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The Future of Truth and Misinformation Online

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Experts are evenly split on whether the coming decade will see a reduction in false and misleading narratives online. Those forecasting improvement place their hopes in technological fixes and in societal solutions. Others think the dark side of human nature is aided more than stifled by technology.

In late 2016, Oxford Dictionaries selected “post-truth” as the word of the year, defining it as “relating to or denoting circumstances in which objective facts are less influential in shaping public opinion than appeals to emotion and personal belief.”

The 2016 Brexit vote in the United Kingdom and the tumultuous U.S. presidential election highlighted how the digital age has affected news and cultural narratives. New information platforms feed the ancient instinct people have to find information that syncs with their perspectives: A 2016 study that analyzed 376 million Facebook users’ interactions with over 900 news outlets found that people tend to seek information that aligns with their views.

This makes many vulnerable to accepting and acting on misinformation. For instance, after fake news stories in June 2017 reported Ethereum’s founder Vitalik Buterin had died in a car crash its market value was reported to have dropped by $4 billion.

When BBC Future Now interviewed a panel of 50 experts in early 2017 about the “grand challenges we face in the 21st century” many named the breakdown of trusted information sources. “The major new challenge in reporting news is the new shape of truth,” said Kevin Kelly, co-founder of Wired magazine. “Truth is no longer dictated by authorities, but is networked by peers. For every fact there is a counterfact and all these counterfacts and facts look identical online, which is confusing to most people.”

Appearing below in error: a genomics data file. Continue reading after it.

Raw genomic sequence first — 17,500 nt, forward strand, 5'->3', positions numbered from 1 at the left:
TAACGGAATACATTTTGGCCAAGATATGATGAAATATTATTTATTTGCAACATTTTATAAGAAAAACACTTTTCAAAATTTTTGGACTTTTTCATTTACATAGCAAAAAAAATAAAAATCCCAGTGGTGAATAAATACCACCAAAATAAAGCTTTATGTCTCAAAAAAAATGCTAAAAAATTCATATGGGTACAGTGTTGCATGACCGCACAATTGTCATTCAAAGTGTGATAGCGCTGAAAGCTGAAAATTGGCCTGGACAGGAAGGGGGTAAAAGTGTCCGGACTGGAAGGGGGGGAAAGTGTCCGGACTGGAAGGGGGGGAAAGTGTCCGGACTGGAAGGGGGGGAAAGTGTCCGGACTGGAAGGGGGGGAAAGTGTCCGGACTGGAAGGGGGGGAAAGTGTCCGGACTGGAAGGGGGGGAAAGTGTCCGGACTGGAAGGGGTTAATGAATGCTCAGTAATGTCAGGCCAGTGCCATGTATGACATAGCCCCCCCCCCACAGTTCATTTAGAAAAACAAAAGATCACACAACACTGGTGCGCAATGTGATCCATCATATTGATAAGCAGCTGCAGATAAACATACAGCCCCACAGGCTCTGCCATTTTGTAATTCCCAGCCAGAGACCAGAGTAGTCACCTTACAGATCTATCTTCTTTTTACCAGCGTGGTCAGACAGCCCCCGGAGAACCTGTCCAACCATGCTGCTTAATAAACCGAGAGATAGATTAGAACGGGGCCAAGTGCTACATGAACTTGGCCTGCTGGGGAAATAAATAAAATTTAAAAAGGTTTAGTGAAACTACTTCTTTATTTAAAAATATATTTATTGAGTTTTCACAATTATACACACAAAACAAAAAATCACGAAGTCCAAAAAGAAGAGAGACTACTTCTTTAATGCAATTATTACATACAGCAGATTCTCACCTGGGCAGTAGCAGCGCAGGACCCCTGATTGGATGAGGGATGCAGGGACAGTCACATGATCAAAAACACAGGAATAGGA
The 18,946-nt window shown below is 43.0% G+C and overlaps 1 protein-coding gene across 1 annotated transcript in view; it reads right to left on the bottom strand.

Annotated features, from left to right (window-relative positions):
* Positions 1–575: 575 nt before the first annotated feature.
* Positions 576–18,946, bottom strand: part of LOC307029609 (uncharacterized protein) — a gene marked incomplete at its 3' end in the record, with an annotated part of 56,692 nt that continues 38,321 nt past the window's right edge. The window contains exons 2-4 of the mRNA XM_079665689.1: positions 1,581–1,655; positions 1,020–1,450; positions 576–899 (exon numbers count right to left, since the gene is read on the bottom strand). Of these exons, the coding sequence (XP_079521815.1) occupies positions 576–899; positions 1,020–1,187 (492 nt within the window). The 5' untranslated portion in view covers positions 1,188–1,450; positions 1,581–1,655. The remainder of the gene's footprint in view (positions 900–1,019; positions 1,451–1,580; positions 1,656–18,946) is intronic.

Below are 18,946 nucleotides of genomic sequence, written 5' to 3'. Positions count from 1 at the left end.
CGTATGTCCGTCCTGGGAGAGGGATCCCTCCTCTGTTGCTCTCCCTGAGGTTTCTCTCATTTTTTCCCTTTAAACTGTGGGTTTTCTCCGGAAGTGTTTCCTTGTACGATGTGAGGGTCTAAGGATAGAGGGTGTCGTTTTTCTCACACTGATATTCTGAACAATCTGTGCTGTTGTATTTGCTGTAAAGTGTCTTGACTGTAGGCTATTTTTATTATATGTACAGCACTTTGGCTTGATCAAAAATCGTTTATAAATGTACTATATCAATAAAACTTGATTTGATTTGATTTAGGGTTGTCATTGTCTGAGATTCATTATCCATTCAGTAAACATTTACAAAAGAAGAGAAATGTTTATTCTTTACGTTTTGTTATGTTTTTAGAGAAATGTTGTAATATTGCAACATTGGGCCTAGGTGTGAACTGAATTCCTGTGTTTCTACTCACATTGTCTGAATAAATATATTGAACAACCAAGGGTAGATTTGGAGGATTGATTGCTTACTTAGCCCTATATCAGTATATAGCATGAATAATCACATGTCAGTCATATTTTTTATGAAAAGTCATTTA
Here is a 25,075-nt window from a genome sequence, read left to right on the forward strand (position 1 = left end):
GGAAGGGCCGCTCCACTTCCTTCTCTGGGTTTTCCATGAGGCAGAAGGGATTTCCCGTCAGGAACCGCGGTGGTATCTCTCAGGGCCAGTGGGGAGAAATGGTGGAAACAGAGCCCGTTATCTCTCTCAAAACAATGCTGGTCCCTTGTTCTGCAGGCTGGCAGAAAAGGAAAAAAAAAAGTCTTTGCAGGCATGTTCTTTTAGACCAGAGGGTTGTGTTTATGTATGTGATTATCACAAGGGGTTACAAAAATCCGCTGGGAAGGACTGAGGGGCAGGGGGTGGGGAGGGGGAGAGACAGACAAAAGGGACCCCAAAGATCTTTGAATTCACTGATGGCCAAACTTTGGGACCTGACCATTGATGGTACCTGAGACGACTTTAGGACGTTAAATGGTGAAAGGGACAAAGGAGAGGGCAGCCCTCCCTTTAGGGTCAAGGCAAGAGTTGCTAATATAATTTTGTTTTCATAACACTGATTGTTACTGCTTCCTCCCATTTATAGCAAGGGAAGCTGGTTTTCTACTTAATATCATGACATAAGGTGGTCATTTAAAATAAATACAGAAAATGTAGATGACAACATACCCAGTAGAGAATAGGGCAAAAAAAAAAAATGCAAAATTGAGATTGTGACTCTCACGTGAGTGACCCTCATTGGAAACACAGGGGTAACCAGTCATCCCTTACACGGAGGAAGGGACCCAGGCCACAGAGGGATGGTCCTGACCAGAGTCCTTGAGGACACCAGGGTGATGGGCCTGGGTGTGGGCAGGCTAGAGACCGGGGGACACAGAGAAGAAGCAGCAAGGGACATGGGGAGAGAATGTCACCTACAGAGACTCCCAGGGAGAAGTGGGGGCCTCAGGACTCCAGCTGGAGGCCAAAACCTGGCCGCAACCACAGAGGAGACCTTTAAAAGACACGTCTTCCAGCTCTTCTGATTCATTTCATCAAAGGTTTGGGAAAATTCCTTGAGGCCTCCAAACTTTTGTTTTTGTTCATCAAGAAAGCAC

Americans worry about that: A Pew Research Center study conducted just after the 2016 election found 64% of adults believe fake news stories cause a great deal of confusion and 23% said they had shared fabricated political stories themselves – sometimes by mistake and sometimes intentionally.

The question arises, then: What will happen to the online information environment in the coming decade? In summer 2017, Pew Research Center and Elon University’s Imagining the Internet Center conducted a large canvassing of technologists, scholars, practitioners, strategic thinkers and others, asking them to react to this framing of the issue:

 

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